In mid-2008, when airlines across the country began tacking on extraneous fees to compensate for lower ticket sales and spikes in fuel prices (like charging upwards of $25 each way for the first checked bag on domestic flights), they created an uproar among flyers who felt like they were being flown for all theyre worth. Since then, said fees have been evolving exponentially, leaving the days of the all-inclusive ticket price to memory with no proverbial ceiling in sight. Now, the revolution in luggage rates can no longer be contained by borders: late last month, overseas operators American, US Airways, and Continental announced theyll be applying the checked-bag charges to all transatlantic flights (Delta was the first in July) with the only straggler, United, finally joining the ranks last week.
The good news? So far, anyone flying overseas in economy class can still get by with one checked bag, fee-free. Phew. A second will cost you on average $50 USD (double that for a round trip), however, and if traveling light just isnt an option, prepare to shell out a full Ben Franklin for each additional packed piece of property (most carriers allow a max of nine). And, of course, overweight (over 50 pounds) or special luggage (think golf clubs or skis) will cost you even more ( shudder ).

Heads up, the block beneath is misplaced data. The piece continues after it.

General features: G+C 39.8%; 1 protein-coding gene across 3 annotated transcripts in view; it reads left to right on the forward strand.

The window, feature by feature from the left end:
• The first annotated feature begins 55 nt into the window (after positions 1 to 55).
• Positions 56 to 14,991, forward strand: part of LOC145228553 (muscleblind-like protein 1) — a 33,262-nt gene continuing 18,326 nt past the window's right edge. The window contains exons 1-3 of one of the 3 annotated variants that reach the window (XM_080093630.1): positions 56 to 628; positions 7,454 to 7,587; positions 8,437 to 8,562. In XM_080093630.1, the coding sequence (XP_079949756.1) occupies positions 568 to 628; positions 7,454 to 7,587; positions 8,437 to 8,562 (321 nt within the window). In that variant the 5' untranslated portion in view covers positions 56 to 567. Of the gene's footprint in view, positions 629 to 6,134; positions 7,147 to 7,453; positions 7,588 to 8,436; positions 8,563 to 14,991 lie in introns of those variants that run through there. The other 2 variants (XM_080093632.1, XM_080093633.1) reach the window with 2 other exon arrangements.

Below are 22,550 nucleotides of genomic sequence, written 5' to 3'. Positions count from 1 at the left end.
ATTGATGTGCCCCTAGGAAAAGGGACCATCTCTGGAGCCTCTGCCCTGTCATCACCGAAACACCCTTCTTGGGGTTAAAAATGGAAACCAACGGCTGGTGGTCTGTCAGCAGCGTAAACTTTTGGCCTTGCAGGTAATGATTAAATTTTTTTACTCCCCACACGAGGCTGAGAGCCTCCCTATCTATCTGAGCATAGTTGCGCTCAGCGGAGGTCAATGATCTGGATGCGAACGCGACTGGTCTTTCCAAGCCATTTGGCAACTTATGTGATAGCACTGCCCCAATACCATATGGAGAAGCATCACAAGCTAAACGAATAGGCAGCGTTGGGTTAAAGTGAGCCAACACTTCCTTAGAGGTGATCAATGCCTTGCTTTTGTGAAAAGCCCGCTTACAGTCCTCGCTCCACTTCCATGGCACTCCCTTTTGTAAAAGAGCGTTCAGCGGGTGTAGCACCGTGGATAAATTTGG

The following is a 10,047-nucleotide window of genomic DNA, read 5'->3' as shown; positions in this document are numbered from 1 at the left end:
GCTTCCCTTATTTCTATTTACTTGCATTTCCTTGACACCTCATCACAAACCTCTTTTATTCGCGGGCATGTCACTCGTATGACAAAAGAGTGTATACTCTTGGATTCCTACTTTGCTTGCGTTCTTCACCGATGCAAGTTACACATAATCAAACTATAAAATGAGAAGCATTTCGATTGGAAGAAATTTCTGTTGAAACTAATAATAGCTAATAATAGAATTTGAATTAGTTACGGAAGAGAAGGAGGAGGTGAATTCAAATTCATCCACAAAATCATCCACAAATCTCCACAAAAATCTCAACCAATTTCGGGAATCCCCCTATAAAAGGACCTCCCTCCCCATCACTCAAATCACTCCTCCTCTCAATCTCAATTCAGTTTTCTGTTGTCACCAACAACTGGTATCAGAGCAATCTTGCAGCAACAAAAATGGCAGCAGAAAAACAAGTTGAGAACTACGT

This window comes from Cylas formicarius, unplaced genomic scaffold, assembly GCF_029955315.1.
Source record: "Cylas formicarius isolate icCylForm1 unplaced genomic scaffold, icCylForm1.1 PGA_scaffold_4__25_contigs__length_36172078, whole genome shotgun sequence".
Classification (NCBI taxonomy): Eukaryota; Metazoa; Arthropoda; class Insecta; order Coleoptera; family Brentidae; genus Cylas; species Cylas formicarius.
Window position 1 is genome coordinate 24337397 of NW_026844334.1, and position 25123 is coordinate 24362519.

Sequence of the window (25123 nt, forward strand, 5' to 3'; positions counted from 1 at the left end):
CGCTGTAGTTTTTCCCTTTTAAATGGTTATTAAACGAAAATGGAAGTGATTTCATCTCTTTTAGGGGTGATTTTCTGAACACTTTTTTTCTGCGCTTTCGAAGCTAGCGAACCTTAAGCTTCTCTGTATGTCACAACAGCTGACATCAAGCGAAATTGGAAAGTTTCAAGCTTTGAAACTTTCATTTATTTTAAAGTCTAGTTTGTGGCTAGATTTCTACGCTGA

For those of us who fly shy of first class (or arent on active duty in the armed forces), there are still ways to waive the expense (or some of it). Gate-checking for carry-on sized bags remains free (for now), and most airlines shave off a few dollars for prepaying online. Also, depending on when you've booked your flight and the details of your departure date, you may still be able to check multiple bags and avoid the fees altogether (see your carriers official website for more info).
See Shermans Top 10 expert tips on circumnavigating baggage fees.